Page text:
2. Dr Genevieve Rewcastle (1897-1951) obstetrician and the Medical Superintendent for the WRNS. She had 21-25 other doctors in her team including Ailsa Whitehouse, WW2. They worked mainly with Wrens

3. Toweringly stellar pioneer and First World War veteran Louise McIlroy. In World War I she had been a leading figure the Scottish Women's Ambulance movement, including in Serbia and Salonika. In WW2 she was a consultant gynaecologist to the Second World War WRNS. Miss McIlroy (1874-1968) was the only woman among the twenty-eight civilian medical consultants for the wartime Navy and the only woman consultant to the Navy until that point.

4. Dr Patricia MacDonald, later Morley (1929-2003), c.1954. She became an ultrasound pioneer after she left the Navy

5. Dr Colette Green in 1963 (born 1934).She was especially interested in orthopaedics

And later pioneers

6. Dr Victoria McMaster (born 1961), the first woman doctor in the Royal Fleet Auxiliary (the Merchant Service organisation that provides support ships to the Royal Navy).

7. Surgeon Captain Fleur Marshall, the Medical Officer in Charge of the Institute of Naval Medicine (pictured below, right).

What sort of situations did RN women medics face in their early history?
~ exclusion from seagoing, which meant they could never acquire the seniority to gain a high-level career
~ Jack Tars who were embarrassed at baring their bits to ladies - or rather titillated by the idea
~ a Treasury who thought the MOs should be waged as women, not as doctors i.e. low paid (1949)
~ exclusion from the naval medical team in the Falklands Conflict (1982)

What changed?
~ From the early 1960s the acute shortage of medical and nursing personnel meant women had to be accepted or the Navy simply wouldn't have had the healthcare needed to make it operational. Women doctors were able to work on short-term contracts.
~ From 1993, naval women of all sorts were allowed to go to sea, and so their career became similar in structure to men

Today all the Navy's women doctors are seagoing. For the story of one, Surgeon Lieutenant Dr Jo Laird on HMS Somerset in 2014, go to

Queer Seas talk, Liverpool on Feb 11.

LGBTQI+ lives in the Merchant and Royal Navy.That's the title of a talk I am giving on Saturday 11 February 2017: 2.30–3.15pm.

It's in Liverpool at the Merseyside Maritime Museum, Albert Dock.

What's it about?

Camp men on 20th century passenger ships found seafaring queer heaven. Some even transitioned. But Royal Navy men faced the noose in the past. Many women and men were dismissed and their careers ruined until as late as 2000. Find out the contrasting LGBTQI+ history of the two navies.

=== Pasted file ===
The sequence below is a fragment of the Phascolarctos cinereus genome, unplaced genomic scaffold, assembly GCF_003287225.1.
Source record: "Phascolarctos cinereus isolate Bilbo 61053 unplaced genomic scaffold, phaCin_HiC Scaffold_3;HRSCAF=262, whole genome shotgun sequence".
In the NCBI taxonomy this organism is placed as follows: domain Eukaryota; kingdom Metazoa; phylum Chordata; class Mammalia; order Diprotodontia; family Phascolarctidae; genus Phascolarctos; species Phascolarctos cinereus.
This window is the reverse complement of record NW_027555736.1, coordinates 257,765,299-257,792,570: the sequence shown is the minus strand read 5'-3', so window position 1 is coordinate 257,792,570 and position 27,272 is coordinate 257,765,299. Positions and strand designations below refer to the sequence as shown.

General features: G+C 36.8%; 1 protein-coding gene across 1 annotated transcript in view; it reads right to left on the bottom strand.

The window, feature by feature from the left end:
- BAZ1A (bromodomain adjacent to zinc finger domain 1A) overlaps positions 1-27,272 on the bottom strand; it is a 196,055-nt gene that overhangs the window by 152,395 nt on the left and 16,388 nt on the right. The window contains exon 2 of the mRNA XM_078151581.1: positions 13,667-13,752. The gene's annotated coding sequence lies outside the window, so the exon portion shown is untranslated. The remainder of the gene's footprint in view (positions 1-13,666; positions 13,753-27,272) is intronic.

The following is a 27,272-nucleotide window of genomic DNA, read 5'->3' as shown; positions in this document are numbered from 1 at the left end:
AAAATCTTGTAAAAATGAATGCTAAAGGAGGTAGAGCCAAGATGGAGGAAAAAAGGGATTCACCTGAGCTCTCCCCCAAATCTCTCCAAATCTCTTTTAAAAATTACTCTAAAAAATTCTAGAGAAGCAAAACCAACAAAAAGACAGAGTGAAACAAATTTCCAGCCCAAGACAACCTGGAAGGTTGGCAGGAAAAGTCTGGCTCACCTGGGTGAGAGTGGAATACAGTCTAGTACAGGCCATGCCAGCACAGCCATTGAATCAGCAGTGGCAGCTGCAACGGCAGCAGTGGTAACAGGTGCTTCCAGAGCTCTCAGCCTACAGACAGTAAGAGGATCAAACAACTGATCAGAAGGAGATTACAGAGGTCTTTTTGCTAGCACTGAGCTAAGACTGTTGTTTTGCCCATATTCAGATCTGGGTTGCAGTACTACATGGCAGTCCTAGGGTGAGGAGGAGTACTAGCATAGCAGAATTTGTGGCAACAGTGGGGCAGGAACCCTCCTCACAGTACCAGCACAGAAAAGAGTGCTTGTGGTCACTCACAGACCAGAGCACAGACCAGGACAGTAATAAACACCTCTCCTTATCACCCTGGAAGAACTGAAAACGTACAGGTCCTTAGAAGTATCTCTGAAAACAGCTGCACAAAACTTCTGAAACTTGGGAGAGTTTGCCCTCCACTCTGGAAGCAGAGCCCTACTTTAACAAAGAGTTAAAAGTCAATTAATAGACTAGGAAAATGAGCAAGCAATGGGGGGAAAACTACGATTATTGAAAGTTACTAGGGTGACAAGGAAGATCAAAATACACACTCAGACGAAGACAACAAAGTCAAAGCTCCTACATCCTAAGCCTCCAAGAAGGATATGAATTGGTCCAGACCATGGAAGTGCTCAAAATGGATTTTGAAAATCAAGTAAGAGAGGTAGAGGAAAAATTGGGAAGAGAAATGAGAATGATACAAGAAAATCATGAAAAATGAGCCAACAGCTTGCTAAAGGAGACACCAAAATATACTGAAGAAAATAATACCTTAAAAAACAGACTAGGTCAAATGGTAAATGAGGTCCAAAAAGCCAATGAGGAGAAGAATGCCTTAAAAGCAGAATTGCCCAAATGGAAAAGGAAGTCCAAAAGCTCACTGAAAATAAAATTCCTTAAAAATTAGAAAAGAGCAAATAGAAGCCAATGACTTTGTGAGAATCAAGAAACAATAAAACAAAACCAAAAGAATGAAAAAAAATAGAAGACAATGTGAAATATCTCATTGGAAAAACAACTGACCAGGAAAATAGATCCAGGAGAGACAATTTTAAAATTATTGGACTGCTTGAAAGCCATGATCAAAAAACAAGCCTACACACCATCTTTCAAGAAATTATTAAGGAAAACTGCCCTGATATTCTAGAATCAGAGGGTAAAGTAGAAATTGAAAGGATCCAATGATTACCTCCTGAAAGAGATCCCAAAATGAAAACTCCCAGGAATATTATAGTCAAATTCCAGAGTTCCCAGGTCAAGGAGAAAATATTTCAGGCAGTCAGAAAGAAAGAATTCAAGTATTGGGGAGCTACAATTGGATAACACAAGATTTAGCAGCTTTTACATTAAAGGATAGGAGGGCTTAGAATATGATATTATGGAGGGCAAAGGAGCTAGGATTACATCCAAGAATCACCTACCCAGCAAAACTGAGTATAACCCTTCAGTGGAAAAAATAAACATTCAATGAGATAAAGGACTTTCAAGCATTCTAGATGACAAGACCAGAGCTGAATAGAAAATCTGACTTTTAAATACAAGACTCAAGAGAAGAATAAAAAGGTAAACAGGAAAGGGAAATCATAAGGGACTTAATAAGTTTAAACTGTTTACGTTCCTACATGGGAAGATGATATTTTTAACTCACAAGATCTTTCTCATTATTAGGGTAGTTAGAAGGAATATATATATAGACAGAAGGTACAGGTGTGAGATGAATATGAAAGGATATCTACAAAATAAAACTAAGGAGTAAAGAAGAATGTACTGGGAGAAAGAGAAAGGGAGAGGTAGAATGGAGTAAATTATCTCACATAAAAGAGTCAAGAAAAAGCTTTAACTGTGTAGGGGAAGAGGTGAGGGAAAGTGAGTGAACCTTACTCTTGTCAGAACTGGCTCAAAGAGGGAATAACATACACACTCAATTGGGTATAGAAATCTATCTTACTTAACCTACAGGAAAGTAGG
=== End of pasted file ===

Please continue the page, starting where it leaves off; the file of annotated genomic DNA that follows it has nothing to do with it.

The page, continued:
Are there pictures?
You bet. Scores.

What does it cost?
It's free. No booking necessary.

Is the related Hello Sailor! Gay Life on the Ocean Wave exhibition still on at the Museum?
Yes, you can see it before or after the talk. It's displayed at the far end on the first floor. Museum is open till 5pm.

Wednesday, 4 January 2017

Celebrating Wrens' centenary year

Champagne time! November 2017 marks the start of the Women's Royal Naval Service in 1917.

I myself am writing a history of not just the WRNS but also naval nurses: QARNNS and Voluntary Aid Detachments, and Reservists, as well as women and girls in the Sea Rangers and Girls' Nautical Training Corps.
It's called Women and the Royal Navy (IB Tauris/National Museum of the Royal Navy).

My book will be coming out at some point in this year. It looks at the Navy's history of working with women, from women's perspective. It covers the past 600 years to today.

One of the VADs who has been helping me by telling her story, Norah Hanson, kindly loaned this picture which shows the variety of women in naval life in World War II.

Picture shows women working together despite being in different parts of naval services: HMS Cabbala signal school sick bay personnel, 1943: Lto R on back row: the Wren steward who cleaned the ward; two Red Cross VADs; the RNVR medical officer; a St John's VAD, Norma Wilson(a Red Cross VAD), and Wren writer who did the sick berth’s clerical work.
Front row: St John's VAD and QARNNS Sister (almost certainly a Reserve).

February 18 will see the exhibition at the National Museum of the Royal Navy: ‘Pioneers to Professionals: Women and the Royal Navy’, From now on there will be frequent blog items with exciting photographs. One of the main images they are using for the exhibition is also the one we will be using for the cover of my book. Other smaller exhibitions and on-line exhibits are expected too.

PICTURE: Off to Arromanches. Wrens set off for France on HMS St Helier just after D-day, 15 August 1944. From the album of Elizabeth Ashton, NMRN


The Association of Wrens and WRNS 100 are organising many celebratory activities which can be found on this website:

At least two books are coming out as well as mine.They include:

~ Autumn: Hannah Roberts'academic book focused on wars: A History of the WRNS in Two World Wars (IB Tauris).

~ April: The 64-page version by Neil R Storey, WRNS: The Women’s Royal Naval Service a Shire publication).